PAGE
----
When the program begins in the designated region, the team is usually based near the district hospital. Each day, the outreach team is split into approximately 6 separate outreach teams who go to separate villages/towns in order to reach the patients who are hardest to reach. In each village/town, the team usually sees 25-100 patients per day, and the individual village teams therefore collectively see a range of 150-600 depending on the totals seen by each of the 6 village teams.
Most importantly, Dr. Baah has developed a sustainable eye care system that is not reliant on outside sources. He is an example of an extraordinary social entrepreneur. Approximately 1/3 of the patients seen in the villages have Ghanaian health insurance, and their eye surgeries are therefore fully covered by the local health insurance scheme. While the new health insurance scheme is promising, many patients do not have health insurance, and the government's health insurance reimbursements take many months to process which puts a strain on the health clinics awaiting reimbursement. For patients without health insurance, it would take more than 6 months for them to be approved for the government's insurance, and it would not be appropriate for the patients to be told to wait until they receive insurance before they can receive eye care. Therefore, Unite For Sight funds the surgical expenses for those patients so that they can receive immediate care.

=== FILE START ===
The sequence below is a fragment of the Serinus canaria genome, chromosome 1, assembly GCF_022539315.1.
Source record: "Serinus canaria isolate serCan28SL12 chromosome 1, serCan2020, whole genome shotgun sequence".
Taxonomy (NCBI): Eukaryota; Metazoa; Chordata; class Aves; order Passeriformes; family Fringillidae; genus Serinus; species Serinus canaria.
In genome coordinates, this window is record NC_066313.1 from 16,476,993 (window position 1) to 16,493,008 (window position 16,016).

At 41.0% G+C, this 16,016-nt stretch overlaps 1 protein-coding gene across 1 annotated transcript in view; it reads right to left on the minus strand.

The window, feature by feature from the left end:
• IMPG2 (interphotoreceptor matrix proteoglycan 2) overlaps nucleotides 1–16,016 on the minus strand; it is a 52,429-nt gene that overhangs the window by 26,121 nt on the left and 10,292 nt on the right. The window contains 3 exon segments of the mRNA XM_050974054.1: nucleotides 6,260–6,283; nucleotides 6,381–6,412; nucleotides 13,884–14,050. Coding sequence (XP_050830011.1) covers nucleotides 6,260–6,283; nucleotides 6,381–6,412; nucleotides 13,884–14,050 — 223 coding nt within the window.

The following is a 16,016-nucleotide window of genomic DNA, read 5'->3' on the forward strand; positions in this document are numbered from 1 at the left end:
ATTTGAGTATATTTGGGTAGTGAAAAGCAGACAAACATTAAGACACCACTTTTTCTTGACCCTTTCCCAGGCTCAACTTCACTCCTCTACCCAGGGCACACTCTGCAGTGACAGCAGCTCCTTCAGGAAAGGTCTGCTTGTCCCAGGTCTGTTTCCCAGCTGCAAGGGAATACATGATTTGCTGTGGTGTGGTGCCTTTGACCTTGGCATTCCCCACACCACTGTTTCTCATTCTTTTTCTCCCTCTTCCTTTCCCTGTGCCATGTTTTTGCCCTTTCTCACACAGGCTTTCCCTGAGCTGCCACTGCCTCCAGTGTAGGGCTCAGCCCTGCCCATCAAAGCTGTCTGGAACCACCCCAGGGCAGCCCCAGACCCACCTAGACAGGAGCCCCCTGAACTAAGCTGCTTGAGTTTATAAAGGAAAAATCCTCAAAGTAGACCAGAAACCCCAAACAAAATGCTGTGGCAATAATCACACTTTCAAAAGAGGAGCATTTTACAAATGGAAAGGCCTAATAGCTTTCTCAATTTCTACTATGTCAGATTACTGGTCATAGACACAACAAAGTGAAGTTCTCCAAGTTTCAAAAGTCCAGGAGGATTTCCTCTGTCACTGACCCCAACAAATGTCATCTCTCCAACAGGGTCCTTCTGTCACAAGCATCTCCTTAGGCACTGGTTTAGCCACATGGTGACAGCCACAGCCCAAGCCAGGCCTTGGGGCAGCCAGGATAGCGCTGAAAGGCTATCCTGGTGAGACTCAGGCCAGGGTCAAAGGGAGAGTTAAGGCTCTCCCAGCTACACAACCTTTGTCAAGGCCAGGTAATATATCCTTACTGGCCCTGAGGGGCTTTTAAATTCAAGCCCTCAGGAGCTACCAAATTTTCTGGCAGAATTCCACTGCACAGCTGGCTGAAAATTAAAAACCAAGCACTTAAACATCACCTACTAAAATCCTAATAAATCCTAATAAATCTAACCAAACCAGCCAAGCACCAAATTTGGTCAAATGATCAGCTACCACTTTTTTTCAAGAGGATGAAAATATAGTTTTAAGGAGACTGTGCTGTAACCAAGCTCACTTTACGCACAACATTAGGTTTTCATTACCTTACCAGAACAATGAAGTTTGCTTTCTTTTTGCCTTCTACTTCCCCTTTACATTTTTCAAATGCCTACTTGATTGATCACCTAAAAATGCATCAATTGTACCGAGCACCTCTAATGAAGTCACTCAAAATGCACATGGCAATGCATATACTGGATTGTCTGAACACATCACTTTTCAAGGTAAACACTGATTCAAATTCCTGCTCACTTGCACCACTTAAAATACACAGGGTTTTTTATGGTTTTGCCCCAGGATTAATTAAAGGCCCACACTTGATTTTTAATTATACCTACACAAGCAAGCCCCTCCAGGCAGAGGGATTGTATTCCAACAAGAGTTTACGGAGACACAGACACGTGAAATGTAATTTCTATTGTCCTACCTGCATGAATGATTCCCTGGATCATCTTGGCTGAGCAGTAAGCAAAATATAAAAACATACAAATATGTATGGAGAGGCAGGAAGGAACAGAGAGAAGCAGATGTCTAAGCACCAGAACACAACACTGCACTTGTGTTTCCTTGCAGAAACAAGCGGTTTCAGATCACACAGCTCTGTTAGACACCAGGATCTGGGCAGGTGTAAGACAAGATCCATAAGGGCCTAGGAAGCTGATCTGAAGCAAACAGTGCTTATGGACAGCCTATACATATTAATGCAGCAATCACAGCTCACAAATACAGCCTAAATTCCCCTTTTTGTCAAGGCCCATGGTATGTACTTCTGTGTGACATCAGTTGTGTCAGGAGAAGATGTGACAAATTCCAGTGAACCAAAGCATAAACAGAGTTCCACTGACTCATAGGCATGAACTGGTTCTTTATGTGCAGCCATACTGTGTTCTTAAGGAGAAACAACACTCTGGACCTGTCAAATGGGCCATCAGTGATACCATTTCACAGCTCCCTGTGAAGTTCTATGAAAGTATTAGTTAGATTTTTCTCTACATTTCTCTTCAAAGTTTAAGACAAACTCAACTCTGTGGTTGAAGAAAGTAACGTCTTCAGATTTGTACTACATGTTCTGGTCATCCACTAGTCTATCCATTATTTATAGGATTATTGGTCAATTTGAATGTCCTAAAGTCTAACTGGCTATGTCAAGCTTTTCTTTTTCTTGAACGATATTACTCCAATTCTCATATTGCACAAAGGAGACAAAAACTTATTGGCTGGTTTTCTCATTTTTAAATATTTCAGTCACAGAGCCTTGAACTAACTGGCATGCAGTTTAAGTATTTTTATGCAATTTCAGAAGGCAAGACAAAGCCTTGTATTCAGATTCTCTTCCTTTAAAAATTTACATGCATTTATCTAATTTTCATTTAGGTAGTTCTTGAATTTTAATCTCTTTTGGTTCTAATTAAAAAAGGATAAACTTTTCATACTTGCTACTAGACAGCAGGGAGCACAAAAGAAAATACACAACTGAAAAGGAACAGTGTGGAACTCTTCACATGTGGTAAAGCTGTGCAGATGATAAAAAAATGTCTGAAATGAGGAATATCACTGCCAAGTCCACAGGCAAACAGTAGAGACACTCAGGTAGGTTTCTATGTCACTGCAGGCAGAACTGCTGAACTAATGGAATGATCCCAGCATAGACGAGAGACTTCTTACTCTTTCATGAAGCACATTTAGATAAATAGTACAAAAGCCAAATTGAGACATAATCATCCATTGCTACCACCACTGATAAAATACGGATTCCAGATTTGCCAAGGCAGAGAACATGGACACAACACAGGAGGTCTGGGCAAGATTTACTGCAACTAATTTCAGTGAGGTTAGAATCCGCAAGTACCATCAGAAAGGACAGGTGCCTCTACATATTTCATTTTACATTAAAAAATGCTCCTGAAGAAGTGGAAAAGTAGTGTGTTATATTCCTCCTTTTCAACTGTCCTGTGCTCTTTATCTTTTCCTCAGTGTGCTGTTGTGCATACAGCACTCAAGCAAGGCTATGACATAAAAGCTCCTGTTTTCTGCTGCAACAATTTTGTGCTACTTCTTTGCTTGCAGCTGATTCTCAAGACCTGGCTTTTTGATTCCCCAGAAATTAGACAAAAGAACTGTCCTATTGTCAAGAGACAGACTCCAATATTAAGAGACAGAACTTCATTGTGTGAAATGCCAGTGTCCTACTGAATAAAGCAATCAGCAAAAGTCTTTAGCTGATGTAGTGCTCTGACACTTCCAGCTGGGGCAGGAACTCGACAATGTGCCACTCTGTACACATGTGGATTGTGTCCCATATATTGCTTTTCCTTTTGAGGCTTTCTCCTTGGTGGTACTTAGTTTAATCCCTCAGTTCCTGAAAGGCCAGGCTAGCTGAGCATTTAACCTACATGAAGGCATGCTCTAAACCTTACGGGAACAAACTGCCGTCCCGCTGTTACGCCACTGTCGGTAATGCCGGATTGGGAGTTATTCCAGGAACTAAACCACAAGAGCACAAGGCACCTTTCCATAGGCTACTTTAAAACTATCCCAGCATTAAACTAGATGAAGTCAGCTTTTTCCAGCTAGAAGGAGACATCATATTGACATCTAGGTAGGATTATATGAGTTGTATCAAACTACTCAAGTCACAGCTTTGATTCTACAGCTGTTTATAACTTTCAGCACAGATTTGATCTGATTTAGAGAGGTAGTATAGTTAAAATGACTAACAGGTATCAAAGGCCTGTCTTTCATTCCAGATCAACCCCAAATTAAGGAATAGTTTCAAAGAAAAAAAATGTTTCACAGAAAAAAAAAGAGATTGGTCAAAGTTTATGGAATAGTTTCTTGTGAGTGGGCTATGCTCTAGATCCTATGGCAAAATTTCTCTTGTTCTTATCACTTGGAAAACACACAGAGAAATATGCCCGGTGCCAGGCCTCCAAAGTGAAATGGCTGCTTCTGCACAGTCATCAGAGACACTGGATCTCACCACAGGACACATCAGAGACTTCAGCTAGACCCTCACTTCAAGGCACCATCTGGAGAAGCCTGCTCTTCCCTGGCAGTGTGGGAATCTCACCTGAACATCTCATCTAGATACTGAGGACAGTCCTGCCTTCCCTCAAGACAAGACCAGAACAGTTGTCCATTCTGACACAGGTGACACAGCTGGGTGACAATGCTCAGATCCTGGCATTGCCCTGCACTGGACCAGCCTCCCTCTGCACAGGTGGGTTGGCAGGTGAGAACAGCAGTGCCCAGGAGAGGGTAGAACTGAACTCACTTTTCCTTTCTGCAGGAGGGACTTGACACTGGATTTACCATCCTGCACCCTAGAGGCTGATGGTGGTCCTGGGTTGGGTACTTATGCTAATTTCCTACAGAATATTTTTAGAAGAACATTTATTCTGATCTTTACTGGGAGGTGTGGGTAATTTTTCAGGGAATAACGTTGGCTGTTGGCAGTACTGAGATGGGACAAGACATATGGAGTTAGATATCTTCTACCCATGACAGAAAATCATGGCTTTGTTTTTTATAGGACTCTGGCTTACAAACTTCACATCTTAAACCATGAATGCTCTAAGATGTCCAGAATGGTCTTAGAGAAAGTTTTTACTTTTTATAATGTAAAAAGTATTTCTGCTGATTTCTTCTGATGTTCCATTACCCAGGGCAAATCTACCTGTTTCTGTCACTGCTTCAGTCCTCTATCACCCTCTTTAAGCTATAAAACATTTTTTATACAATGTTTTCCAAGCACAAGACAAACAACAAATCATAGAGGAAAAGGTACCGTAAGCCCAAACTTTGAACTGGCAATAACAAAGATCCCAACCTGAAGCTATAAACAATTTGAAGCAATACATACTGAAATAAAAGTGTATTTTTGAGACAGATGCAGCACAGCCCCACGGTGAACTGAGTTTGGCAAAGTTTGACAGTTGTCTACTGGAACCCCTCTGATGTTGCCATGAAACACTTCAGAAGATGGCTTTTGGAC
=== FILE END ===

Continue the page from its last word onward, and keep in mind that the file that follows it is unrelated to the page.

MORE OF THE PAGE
In addition to the surgical expenses that are funded by the health insurance scheme or by Unite For Sight, each outreach day incurs significant expenses that Dr. Baah's sustainable system is able to internally cover.
Save The Nation's Sight daily self-funded outreach expenses include:
Dr. Baah purchases medication from local sources, and patients receiving medication are required by the clinic to pay the costs for the medication. Likewise, Dr. Baah purchases eyeglasses for patients, and those receiving eyeglasses are also required to pay for the glasses. Glasses transported to Ghana by volunteers are added to Dr. Baah's eyeglass inventory and helps to expand the resources available to his clinic and to the patients. Proceeds from the sale of the medication and glasses are able to fund the daily expenses of Save The Nation's Sight. Dr. Baah emphasizes that while the patients receiving sponsored surgery are blind and unable to work and earn an income, those receiving glasses and medication are not disabled, have sources of income, and are able to afford the expense for the medication and eyeglasses. Having grown up in extreme poverty, Dr. Baah notes the importance of engaging communities in sustainable health care provision that does not rely on charity. He explains that those purchasing reading glasses contribute to keeping the outreach program running so that the clinic is able to continue finding and helping those who are needlessly blind.